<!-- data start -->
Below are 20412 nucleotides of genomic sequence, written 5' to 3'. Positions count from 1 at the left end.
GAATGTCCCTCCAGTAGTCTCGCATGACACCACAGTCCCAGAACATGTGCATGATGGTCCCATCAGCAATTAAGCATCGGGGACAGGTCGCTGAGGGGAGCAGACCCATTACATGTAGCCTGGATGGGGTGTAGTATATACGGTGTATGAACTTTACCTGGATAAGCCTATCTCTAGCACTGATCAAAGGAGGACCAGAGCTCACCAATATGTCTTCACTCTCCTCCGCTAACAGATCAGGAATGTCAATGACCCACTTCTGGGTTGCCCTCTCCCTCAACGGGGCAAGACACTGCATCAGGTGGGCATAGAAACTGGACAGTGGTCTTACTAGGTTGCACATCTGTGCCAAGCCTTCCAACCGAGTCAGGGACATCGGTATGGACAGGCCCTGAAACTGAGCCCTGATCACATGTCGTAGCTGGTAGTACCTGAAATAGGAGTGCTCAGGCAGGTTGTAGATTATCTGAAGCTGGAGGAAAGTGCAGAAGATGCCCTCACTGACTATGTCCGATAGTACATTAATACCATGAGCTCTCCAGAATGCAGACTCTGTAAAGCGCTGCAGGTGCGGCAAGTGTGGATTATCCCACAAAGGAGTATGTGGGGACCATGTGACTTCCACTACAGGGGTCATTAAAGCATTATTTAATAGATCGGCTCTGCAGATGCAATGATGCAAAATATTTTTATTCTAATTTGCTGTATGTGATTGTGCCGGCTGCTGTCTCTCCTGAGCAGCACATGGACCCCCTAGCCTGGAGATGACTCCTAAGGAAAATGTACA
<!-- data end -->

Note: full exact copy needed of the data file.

Below are 20412 nucleotides of genomic sequence, written 5' to 3'. Positions count from 1 at the left end.
GAATGTCCCTCCAGTAGTCTCGCATGACACCACAGTCCCAGAACATGTGCATGATGGTCCCATCAGCAATTAAGCATCGGGGACAGGTCGCTGAGGGGAGCAGACCCATTACATGTAGCCTGGATGGGGTGTAGTATATACGGTGTATGAACTTTACCTGGATAAGCCTATCTCTAGCACTGATCAAAGGAGGACCAGAGCTCACCAATATGTCTTCACTCTCCTCCGCTAACAGATCAGGAATGTCAATGACCCACTTCTGGGTTGCCCTCTCCCTCAACGGGGCAAGACACTGCATCAGGTGGGCATAGAAACTGGACAGTGGTCTTACTAGGTTGCACATCTGTGCCAAGCCTTCCAACCGAGTCAGGGACATCGGTATGGACAGGCCCTGAAACTGAGCCCTGATCACATGTCGTAGCTGGTAGTACCTGAAATAGGAGTGCTCAGGCAGGTTGTAGATTATCTGAAGCTGGAGGAAAGTGCAGAAGATGCCCTCACTGACTATGTCCGATAGTACATTAATACCATGAGCTCTCCAGAATGCAGACTCTGTAAAGCGCTGCAGGTGCGGCAAGTGTGGATTATCCCACAAAGGAGTATGTGGGGACCATGTGACTTCCACTACAGGGGTCATTAAAGCATTATTTAATAGATCGGCTCTGCAGATGCAATGATGCAAAATATTTTTATTCTAATTTGCTGTATGTGATTGTGCCGGCTGCTGTCTCTCCTGAGCAGCACATGGACCCCCTAGCCTGGAGATGACTCCTAAGGAAAATGTACA